The old adage “Nothing is certain but death and taxes,” is accredited to the American wise man, Benjamin Franklin. Used in a letter penned over 225 years ago, this is still true today. Death has already been considered, briefly, but today’s post will focus on the other of life’s certainties – taxes. Although there is a current trend of legalization that is quickly becoming a national consensus regarding the way marijuana should be treated legally, a key point of contention between marijuana industry entrepreneurs and government officials are the tax codes on state and federal levels that impose harsh penalties and disincentives toward investment into cannabis capitalism.
Federal Taxes and Business Expenses.
American business is assisted greatly by one key piece of U.S. Tax Law – Internal Revenue Code Section 162. This provision allows for ordinary and necessary expenses for operating a business to be counted as a deduction against a business’ gross taxable income that is. This allows businesses to write off all the small purchases used to carry out normal operations. For an office, this would include paper, ink, pens, paper clips, and water for the water cooler. This significantly reduces the amount paid in taxes when they become due.
Edmondson and IRC 280E.
Consider the Marijuana dispensary. The ordinary and necessary costs for the production of marijuana would include dirt, nutrients, and water; business expenses for the retail side would be much like any other store. However, although all these costs would generally fall under the business and trade expenses deduction allowed under IRC Sec. 162(A), Congress stepped in following a rather embarrassing court case to change this. In Edmondson v. Comm’r, decided by the U.S. Tax Court in 1981, a business-savvy drug dealer in Minnesota kept very precise records of his costs and expenses, and claimed deductions under IRC 162 for his drug enterprise expenses. The Tax Commissioner disagreed and issued a tax deficiency, but the tax court agreed with Mr. Edmondson and allowed the deductions. Following that decision, Congress enacted IRC Sec. 280E, which barred any deductions or credit for business engaged in the trafficking of controlled substances, which the code defines as Schedule I and II. This again makes the DEA scheduling of Marijuana so important, because under this law a decrease to Schedule III or lower would make this law inapplicable to marijuana businesses.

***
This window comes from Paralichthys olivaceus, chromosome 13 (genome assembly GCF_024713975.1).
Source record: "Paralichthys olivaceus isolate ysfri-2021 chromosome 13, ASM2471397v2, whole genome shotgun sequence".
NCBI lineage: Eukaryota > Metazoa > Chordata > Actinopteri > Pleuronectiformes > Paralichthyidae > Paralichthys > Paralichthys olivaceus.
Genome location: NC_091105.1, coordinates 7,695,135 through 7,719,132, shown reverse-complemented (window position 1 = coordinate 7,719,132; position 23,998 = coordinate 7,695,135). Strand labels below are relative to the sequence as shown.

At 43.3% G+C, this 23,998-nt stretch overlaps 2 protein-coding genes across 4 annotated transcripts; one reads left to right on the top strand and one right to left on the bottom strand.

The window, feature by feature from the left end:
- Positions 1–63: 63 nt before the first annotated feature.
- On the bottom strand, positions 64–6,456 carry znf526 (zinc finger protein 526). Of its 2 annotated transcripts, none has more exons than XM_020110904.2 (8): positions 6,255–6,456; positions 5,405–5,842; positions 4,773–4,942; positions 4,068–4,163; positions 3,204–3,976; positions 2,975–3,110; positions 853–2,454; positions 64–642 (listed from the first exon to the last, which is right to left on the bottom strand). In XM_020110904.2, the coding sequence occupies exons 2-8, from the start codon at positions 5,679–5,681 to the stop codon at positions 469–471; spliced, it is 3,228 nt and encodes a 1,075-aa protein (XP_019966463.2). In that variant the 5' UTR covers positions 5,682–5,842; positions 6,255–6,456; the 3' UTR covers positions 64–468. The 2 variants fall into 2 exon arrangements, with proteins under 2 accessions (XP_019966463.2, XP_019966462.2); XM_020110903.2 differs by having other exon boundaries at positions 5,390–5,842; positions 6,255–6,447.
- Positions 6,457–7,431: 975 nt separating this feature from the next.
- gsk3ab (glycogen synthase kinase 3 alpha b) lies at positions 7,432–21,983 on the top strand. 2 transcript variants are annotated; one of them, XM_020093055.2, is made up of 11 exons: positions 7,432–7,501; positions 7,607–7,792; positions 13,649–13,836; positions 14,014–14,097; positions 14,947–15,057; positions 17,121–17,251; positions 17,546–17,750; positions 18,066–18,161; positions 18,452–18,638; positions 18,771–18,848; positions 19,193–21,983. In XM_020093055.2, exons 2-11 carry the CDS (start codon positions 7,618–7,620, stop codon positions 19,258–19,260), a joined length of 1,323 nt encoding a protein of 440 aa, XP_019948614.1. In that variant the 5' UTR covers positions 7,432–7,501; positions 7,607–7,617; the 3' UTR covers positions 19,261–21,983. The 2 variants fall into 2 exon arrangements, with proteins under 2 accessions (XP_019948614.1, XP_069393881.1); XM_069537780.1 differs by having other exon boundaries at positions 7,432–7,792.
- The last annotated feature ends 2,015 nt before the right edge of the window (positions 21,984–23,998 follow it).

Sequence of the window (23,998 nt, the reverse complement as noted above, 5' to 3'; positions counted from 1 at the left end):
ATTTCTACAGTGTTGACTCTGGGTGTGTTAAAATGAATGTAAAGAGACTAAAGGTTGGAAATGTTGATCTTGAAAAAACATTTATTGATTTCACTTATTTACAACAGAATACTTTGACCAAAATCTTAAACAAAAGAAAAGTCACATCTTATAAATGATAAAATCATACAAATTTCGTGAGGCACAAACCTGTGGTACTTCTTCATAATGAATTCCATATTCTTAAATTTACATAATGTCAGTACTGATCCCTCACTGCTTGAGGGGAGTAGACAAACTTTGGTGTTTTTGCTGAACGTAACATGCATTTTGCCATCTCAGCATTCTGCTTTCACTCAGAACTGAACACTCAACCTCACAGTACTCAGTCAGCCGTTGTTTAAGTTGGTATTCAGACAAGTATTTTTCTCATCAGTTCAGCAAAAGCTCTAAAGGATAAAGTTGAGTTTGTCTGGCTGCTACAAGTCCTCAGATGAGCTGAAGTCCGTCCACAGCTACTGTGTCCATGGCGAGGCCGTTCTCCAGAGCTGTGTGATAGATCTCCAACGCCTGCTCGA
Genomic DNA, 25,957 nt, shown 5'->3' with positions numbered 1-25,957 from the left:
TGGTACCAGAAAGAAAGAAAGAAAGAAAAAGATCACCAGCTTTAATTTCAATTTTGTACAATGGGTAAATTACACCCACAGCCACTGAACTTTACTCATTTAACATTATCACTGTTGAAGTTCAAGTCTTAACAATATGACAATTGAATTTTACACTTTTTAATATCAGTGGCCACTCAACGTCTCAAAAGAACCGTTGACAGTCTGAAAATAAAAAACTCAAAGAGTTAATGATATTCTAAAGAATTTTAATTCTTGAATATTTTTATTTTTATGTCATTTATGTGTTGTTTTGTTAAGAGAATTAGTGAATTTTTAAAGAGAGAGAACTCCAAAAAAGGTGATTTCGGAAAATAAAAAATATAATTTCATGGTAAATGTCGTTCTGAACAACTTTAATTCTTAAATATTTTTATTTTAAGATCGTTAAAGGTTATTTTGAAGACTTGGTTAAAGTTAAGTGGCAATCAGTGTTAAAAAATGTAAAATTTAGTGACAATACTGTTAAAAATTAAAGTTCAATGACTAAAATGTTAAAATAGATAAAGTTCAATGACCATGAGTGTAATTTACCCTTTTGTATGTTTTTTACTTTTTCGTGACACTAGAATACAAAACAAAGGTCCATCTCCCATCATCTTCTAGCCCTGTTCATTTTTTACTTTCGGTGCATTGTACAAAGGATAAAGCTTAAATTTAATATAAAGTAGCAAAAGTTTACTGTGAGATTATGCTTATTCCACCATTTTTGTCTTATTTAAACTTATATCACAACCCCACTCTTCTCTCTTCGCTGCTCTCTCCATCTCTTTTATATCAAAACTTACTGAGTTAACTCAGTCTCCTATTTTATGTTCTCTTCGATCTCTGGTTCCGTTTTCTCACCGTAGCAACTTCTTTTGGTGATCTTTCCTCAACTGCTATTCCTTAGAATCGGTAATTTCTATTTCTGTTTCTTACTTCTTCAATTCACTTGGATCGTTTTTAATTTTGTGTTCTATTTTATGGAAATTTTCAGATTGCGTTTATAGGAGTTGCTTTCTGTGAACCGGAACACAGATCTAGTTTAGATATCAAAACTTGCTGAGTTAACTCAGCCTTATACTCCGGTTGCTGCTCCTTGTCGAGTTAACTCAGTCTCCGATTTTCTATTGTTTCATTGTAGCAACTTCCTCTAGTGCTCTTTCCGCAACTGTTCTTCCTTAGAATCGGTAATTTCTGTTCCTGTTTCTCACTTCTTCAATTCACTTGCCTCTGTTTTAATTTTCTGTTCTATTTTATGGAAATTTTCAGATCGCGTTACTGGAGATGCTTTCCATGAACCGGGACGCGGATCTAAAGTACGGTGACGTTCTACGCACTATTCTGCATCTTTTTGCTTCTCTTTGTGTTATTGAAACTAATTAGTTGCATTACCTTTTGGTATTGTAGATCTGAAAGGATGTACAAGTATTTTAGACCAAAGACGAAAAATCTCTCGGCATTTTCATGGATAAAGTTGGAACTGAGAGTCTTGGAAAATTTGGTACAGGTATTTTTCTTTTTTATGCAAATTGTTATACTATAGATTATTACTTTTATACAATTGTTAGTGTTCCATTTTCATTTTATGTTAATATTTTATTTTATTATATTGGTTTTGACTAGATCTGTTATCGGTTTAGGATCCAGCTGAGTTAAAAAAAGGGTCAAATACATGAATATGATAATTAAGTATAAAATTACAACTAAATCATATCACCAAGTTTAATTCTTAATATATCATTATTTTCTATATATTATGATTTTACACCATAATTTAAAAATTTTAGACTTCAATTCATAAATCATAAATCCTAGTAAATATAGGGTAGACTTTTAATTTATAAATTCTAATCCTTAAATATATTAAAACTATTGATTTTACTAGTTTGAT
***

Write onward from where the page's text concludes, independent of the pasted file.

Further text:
Cannabis Corporate Construction.
As a result of this law, all marijuana stores legally operating within permissive states are barred from using one of the best tax benefits offered to American businesses. However, since the law was enacted, there have been two cases that have addressed this law in Court, and both decisions offered hope to cannabis company’s tax problems. The more recent case, Olive v. Commissioner, decided in 2015 by the 9th Circuit out of California, held that a business limited to the sale of marijuana was controlled by IRC 280E, and those expenses could not be deducted. However, the court noted the insufficiency of record keeping. Another case from California, Californians Helping to Alleviate Med. Problems, Inc. v Comm'r, decided in 2007, shows the hope competent corporate structuring can provide to marijuana marketers. The corporation had properly separated its caregiving services from marijuana sales, and as a result allowed the deduction for costs of caregiving not associated with marijuana. This shows that cannabis companies must be sure to keep precise records to show separate, distinct costs not associated with marijuana cultivation. Additionally, separating corporations into multiple business entities will allow the majority of costs to be deducted under IRC 162 as part of a retail sale business separate and distinct from a small, less capitalized business that grows and distributes the marijuana.
Current Congressional Efforts.
In 2015, there were bills introduced in the U.S. Senate and House of Representatives to repeal the effects of IRC Sec. 280E on marijuana sales in legalized states (114 H.R. 1855, 114 S. 987). Interestingly, representatives from both political parties have co-signed the bill. However, according to multiple legislative outlooks, there are very low chances of passages, but you can change that by writing your congressional representative and urging them to support these bills!